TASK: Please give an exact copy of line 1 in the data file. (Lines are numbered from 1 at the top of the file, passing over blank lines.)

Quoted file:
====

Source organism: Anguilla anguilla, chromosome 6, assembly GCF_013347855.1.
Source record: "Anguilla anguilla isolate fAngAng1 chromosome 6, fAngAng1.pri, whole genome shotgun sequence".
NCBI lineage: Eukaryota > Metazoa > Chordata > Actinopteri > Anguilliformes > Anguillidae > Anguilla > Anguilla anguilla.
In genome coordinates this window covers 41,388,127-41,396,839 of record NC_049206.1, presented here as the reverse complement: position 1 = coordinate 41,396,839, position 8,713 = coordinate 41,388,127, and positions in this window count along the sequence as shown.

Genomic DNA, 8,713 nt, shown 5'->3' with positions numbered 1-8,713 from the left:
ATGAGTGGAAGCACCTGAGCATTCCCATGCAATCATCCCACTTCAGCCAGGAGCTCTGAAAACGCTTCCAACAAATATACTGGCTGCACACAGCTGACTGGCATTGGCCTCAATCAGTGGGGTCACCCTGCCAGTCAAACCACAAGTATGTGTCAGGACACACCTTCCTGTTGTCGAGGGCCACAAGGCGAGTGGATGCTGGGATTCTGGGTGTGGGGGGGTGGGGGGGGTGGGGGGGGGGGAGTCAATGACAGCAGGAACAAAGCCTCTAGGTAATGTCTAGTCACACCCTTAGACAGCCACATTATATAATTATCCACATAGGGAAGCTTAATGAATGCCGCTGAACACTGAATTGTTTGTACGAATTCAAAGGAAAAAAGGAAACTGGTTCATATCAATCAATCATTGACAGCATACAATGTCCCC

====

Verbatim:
Source organism: Anguilla anguilla, chromosome 6, assembly GCF_013347855.1.